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"Countdown" with Mick Foley (cont.)
Matters of "Substance"
WWE.com: Mick, you don't need a magic headset to tell us your feelings in "A Substance Problem," where you write about a double standard that WWE is held to as compared to other genres of entertainment in Hollywood.
FOLEY: Well, at the beginning of that chapter, I go out of my way to say that I'm not an expert on the matter. However, I do think that being around the issue for a few decades and seeing so much information out there entitles me to share my opinion that there is a double standard. I'm not pro-steroid or anti-testing at all, but anyone who really looks at these Hollywood actors -- who seemingly not only don't age, but actually look better in their mid-fifties or sixties than they did 30 years earlier -- has to understand that there are some substances being taken that are illegal in other sports, and in WWE.
I bring up a number of substantial topics in "A Substance Problem," and question whether or not some of the things that are banned might actually be good for our bodies, while other things that we can buy off the shelves at health food stores might actually be bad for us. I think it all comes down to dollars and cents, and the realization that if all good things were available to us and all bad things were banned, then a lot of key people would stand to lose a lot of money.
WWE.com: You take a very honest, common-sense approach not only in Countdown to Lockdown, but in a fascinating blog you wrote recently, about the way the media goes about doing their fact-finding. The lack of knowledge one reporter had about the industry while he was interviewing you was staggering.
FOLEY: I don't want to make a blanket statement about the media, per se, but in quite a few cases, certain members don't do the research that's necessary to provide a really full view of complicated subjects. A lot of them aren't so much seeking facts as they are looking for convenient quotes or sound bites that will plug into a preconceived notion they already have.
I felt that was the case when I did a few interviews concerning Linda McMahon's candidacy for the United States Senate. In the case of one article, I found it a little suspicious that the interviewer did not use a single quote from me or use a single line from Countdown to Lockdown, which covered in great detail the very subject he was investigating. It seemed as if my comments weren't convenient to the article he already wanted to write in his mind. I can't prove that, but I do enough reading and I'm an American citizen, so I'm allowed to form my own opinions.
In another instance, the writer did a quality article, and he was very fair to both sides of the story. However, I found his lack of knowledge and preparation about a really complex subject like professional wrestling to be a little surprising. Writers should know a little something about their subjects before they interview them. How can he possibly do the best interview he can with me if he's not aware of very basic facts about me?
WWE.com: Not just you. You also mentioned at least one very important Superstar in your book whose name this reporter didn't even know.
FOLEY: Yes. I mentioned John Cena's name, and he asked, "Who's that?" I wondered if there might have been some interruption in the telephone line, but when I repeated myself, he asked, "Yes, who's that?"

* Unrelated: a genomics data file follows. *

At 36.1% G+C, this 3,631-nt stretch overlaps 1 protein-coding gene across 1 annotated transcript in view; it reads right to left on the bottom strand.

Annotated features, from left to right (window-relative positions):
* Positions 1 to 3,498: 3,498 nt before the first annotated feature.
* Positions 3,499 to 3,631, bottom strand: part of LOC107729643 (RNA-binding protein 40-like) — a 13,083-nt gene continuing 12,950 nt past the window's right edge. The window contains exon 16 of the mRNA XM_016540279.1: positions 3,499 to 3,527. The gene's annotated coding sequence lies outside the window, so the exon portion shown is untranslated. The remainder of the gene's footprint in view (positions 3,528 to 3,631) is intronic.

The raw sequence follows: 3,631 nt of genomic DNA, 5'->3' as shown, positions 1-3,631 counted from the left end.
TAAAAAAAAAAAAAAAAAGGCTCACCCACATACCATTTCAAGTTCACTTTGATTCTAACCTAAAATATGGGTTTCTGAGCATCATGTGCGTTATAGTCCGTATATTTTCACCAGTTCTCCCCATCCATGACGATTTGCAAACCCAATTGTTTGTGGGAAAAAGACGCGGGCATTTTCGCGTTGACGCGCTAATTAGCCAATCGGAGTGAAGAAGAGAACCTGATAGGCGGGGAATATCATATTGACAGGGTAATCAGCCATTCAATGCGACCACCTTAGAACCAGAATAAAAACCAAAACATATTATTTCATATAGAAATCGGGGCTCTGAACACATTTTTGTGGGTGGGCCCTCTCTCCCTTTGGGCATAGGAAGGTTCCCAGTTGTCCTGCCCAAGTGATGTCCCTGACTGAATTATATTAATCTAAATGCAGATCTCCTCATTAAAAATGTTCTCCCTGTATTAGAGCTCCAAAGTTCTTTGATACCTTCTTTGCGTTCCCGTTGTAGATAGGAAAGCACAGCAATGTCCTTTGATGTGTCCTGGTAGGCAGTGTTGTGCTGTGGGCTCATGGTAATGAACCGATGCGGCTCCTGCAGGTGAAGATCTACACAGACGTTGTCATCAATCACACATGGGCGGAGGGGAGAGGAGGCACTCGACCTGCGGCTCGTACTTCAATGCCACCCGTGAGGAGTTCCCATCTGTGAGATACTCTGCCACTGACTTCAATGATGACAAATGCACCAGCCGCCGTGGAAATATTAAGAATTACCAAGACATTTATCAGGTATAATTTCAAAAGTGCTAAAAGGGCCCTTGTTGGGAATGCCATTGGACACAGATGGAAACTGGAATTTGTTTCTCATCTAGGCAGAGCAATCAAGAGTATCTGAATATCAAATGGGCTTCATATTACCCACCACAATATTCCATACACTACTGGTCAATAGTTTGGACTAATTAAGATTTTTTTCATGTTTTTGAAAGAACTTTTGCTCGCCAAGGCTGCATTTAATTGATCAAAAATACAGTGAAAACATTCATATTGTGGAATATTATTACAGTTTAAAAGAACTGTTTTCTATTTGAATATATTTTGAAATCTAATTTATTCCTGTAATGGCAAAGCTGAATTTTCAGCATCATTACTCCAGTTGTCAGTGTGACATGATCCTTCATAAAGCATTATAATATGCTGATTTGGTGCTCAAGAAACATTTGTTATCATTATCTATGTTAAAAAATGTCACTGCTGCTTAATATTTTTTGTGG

People who know me know that I have what could be described as a very long fuse. [Laughs.] It's not my tendency to lecture anybody over the phone, especially somebody who's doing an article involving me. But I just had to ask, "Sir, how can you attempt to do an article on something this complex, when you don't even know the name of the industry's biggest star?"
I also found it really surprising that this reporter wasn't aware of WWE's "Smackdown Your Vote!" campaign. This was something WWE started more than 10 years ago, it has been covered in major news outlets, and it was something that I thought was common knowledge. It was during the "Smackdown Your Vote!" campaign that I spent the most time with Linda McMahon, on a completely non-partisan basis. So, for a writer of a major story not to be aware of that campaign's existence … it was troubling.
WWE.com: And just so people don't think that you're towing the former company line in mentioning Linda, you don't necessarily vote that way.
FOLEY: No, I don't normally vote for the party that Linda is running for, and it's completely fair for people to look at her position on issues and make their own choice. However, to blame Linda for any problem that the company has had for the last 25 years is incredibly unfair. If people want to go that direction, then they also need to give Linda credit for every positive thing the company has done. That includes putting smiles on the faces of thousands of children -- children who often haven't had a reason to smile -- and brightening the days of thousands of U.S. service members, who are far away from home for the holidays.
To me, trying to play off people's distaste for professional wrestling as a reason to not vote for Linda is a losing argument, and one that may come back to haunt the opposing party for years to come. It's an insult to the millions of people in this country, and around the world, who really love what we do. They don't need to be lectured by people who don't.
WWE.com: Moving back to Countdown to Lockdown, please tell the WWE Universe why they will enjoy reading it.
FOLEY: I was incredibly honest in The Hardcore Diaries, and I think that honesty carries forward into Countdown to Lockdown. It's my first post-WWE book, so if people enjoyed my writing style in any of my three other books, or either of the novels I've written, they're going to enjoy this book. I'm the same guy with the same style; I'm just looking at the wrestling world with a little different perspective.